On the 22nd July, 2022, Muna Kalati attended an online global networking event on young adult (YA) literature and media organized by Prof. Bettina Kümmerling-Meibauer of University of Tübingen, Germany , Prof. Corinna Norrick-Rühl of University of Munster, Germany, Melanie Ramdarshan Bold of the University College of London, Dr. Nithya Sivashankar and Dr. Alison Waller of the University of Roehampton, London. The goal was to produce informal conversations among YA researchers of all career stages, leading to networking opportunities.
Muna Kalati was represented by the founder and CSO, Mr. Christian Elongue who gave a presentation on the history of children and Young Adult literature from a non-Anglophone (Cameroun) perspective.
In his presentation, ‘From Cameroon to Africa – Exploring the children and youth publishing industry’, he succinctly elucidated on the history of young adult literature from 1956 to date with a focus on major authors, publishers and the particularity of the Cameroonian young adult publishing industry to the overall literary landscape in Africa and book diversity globally. He discussed how children’s literature had historically reflected the ideology of dominant cultures in society, the effect of stereotypes in strengthening prejudices and underrepresentation of blacks. Christian Elongue’s presentation further touched on issues confronting the children and youth publishing industry in Cameroon such as border uncertainty, language barriers, the foreign veil and the prevalence of academic books.
The event which was held in two sections was attended by 30 participants from around the globe.
The discussions focused on the trends in young adult literature. Among the topics discussed were issues of sexuality, intimacy, toxicity of online culture, peer pressure, societal pressure, transmedia, culture and ethnicity.
A few of the discussions at the Global YA Networking event are presented below.
Atia Abawi’s novel, A Land of Permanent Goodbyes (2018) which talks about the ordeal of suffering, survival and resilience in young adult trauma narrative was thoroughly dissected by Arya Priyadarshini and Suman Sigroha, both researchers at the Indian Institute of Technology Mandi, Himachal Pradesh, India. They focused on the global effects of war and destruction on the lives of young adults in the Middle East/West Asia region in recent times. They noted that issues of trauma, distress and survival have affected lives globally, its impact is evident in the significant surge in contemporary young adult fiction with such subject matter.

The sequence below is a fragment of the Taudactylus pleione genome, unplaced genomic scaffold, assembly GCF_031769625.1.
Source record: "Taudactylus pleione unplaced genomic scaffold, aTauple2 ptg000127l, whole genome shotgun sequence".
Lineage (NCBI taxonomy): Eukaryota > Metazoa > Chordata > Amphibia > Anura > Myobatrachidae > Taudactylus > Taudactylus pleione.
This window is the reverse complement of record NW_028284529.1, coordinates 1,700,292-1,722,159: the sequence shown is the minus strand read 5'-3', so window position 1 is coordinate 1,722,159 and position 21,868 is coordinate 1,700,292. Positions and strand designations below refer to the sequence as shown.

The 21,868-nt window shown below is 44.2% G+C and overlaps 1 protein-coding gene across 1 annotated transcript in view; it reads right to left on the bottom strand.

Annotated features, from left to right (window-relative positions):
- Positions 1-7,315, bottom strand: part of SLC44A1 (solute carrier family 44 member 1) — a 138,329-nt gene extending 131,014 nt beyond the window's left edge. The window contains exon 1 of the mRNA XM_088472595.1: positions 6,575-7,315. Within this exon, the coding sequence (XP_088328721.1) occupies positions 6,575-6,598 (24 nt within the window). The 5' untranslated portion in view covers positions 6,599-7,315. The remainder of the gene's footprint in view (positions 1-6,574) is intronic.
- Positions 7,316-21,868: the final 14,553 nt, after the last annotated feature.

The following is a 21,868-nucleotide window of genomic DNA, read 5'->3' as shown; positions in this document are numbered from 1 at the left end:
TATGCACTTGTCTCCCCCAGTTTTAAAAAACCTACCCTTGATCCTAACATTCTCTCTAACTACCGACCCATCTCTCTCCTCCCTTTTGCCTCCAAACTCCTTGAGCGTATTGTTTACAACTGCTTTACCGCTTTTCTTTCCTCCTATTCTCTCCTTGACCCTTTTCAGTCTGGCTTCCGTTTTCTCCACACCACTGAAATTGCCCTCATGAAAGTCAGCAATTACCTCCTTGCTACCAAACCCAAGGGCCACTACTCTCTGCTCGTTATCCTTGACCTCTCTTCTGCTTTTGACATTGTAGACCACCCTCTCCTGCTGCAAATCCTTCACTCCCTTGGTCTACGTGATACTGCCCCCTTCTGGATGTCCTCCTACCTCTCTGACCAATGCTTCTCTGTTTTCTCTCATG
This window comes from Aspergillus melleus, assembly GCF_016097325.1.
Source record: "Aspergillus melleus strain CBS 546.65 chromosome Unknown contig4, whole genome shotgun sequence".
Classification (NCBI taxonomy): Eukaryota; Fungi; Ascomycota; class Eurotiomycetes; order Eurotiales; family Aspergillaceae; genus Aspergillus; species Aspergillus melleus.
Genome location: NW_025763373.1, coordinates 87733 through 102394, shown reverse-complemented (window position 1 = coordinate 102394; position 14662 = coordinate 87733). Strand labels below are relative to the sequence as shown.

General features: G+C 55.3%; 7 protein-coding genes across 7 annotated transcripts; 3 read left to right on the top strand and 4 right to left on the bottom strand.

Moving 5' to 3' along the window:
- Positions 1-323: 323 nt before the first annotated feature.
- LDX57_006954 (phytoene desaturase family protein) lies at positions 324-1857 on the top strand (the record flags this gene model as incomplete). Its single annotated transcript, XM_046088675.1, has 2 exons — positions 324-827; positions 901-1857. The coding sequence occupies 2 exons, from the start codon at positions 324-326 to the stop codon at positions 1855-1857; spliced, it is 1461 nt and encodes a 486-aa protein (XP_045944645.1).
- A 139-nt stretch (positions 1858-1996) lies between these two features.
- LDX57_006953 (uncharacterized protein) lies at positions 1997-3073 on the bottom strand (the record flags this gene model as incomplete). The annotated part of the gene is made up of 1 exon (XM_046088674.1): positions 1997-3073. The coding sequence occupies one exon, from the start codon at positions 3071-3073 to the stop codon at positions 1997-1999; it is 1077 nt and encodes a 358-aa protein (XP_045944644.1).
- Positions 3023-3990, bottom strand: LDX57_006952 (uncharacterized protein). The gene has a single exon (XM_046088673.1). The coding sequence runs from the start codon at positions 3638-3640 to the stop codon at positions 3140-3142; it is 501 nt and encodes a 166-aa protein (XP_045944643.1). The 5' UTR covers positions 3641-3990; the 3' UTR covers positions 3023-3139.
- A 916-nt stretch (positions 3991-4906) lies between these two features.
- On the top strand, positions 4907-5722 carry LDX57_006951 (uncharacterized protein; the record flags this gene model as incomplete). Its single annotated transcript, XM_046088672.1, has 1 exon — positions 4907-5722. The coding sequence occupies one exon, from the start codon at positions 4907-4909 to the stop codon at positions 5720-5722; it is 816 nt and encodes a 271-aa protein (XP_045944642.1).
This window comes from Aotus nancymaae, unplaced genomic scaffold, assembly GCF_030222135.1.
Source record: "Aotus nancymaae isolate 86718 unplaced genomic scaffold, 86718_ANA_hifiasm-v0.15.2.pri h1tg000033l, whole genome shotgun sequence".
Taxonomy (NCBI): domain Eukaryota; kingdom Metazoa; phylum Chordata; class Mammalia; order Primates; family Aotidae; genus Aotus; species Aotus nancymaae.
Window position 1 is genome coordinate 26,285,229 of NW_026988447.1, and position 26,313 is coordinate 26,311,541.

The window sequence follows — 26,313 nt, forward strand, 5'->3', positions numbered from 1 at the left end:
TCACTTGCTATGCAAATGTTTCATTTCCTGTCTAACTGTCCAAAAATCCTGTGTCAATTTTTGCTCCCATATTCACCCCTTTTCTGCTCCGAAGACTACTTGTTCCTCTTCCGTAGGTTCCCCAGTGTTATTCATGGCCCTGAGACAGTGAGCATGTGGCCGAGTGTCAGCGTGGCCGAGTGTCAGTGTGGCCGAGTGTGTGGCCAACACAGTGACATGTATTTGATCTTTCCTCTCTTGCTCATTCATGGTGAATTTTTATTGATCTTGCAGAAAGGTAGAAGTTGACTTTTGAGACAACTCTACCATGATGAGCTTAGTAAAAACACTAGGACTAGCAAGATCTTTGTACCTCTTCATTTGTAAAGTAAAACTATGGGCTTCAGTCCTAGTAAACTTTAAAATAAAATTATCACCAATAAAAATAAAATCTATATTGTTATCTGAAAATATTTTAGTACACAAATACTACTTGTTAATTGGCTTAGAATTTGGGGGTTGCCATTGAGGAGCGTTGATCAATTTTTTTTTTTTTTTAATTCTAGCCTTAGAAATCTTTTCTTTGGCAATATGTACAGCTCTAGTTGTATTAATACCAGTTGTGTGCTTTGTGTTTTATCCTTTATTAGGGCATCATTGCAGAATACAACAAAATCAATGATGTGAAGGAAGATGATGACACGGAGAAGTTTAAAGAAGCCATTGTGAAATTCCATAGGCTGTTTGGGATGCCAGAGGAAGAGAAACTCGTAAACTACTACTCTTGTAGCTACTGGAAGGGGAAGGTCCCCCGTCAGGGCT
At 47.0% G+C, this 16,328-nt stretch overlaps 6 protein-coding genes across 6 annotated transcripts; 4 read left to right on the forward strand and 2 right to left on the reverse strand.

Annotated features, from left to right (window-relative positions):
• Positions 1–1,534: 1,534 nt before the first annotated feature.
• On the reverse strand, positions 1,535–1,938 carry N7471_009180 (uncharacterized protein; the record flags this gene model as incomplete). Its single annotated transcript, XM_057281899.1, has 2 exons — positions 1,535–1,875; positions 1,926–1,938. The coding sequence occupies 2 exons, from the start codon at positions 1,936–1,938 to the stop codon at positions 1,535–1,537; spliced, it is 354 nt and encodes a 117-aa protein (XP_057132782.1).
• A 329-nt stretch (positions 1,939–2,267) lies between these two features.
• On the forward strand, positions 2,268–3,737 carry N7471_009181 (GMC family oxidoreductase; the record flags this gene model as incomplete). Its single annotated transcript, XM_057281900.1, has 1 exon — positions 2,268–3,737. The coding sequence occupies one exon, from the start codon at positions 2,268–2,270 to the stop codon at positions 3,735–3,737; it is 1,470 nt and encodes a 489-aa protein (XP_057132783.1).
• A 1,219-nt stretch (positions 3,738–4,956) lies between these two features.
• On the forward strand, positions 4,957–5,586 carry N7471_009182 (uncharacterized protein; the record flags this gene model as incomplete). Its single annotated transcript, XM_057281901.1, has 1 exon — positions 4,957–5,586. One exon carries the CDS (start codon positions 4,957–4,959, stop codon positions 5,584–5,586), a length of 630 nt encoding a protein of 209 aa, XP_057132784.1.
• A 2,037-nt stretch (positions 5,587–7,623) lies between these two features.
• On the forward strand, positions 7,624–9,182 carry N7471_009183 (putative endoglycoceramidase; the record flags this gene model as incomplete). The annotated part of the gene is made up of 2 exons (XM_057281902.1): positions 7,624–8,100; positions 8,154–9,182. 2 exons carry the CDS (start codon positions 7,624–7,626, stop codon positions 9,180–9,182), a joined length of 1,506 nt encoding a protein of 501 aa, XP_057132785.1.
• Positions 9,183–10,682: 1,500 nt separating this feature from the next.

Daniela Ottolenghi, PhD candidate at the University of St Andrews, Buenos Aires, Argentina concentrated on the topic ‘YA readers in Argentina: reading paths through social media’. She expanded on the motivation of young adults for reading, sharing their pleasure for literature in social media and whether editorial marketing and translation plays a role in influencing their choice of reading materials.
Lidong Xiang, Ph.D. candidate, Department of Childhood Studies, Rutgers University-Camden
presented on YA literature in the Chinese context by examining Chen Danyan’s 1988 novel, The Death of a Schoolgirl in which Ningge, the girl protagonist rebel against the pressures and strict disciplinary actions imposed on her by family, school, and the social environment by committing suicide. The narration of the story was from Ningge’s diary and the female journalist investigating her death. Lidong Xiang dissected the narratives of Chinese schoolgirls across literature and media from the lens of cruelty in the socialist and post-socialist eras.
In another presentation, Swara Shukla, doctoral candidate in Book Studies, English Department, University of Münster, Germany explored Wattpad, a global digital storytelling platform which has a YA-focused publishing imprint called Wattpad Books.
She explained how the Wattpad platform created a space for non-Anglophone YA readers to interact with Anglophone/Western YA readers on culture issues by introducing and exploring Wattpad as an alternate and interactive space for reading YA fiction. Swara further explored “Wattpad-South Asia”, a community-built page on the Wattpad platform. Wattpad-South Asia curates anthologies of stories written by young authors from Pakistani, Bangladeshi and Indian cultures.
As one can see, young adult literature offers a great way for teenagers to transition from childhood into adulthood through a wide range of topics which deal with the issues bordering around puberty, adulthood and life in general. It is a way through which many young Africans can receive answers to questions and issues which were previously considered taboo and swept under the carpet. It’s therefore important for educators and development strategists to include young adult literature and children books in their approaches to educate, empower and change the mindset of young Africans.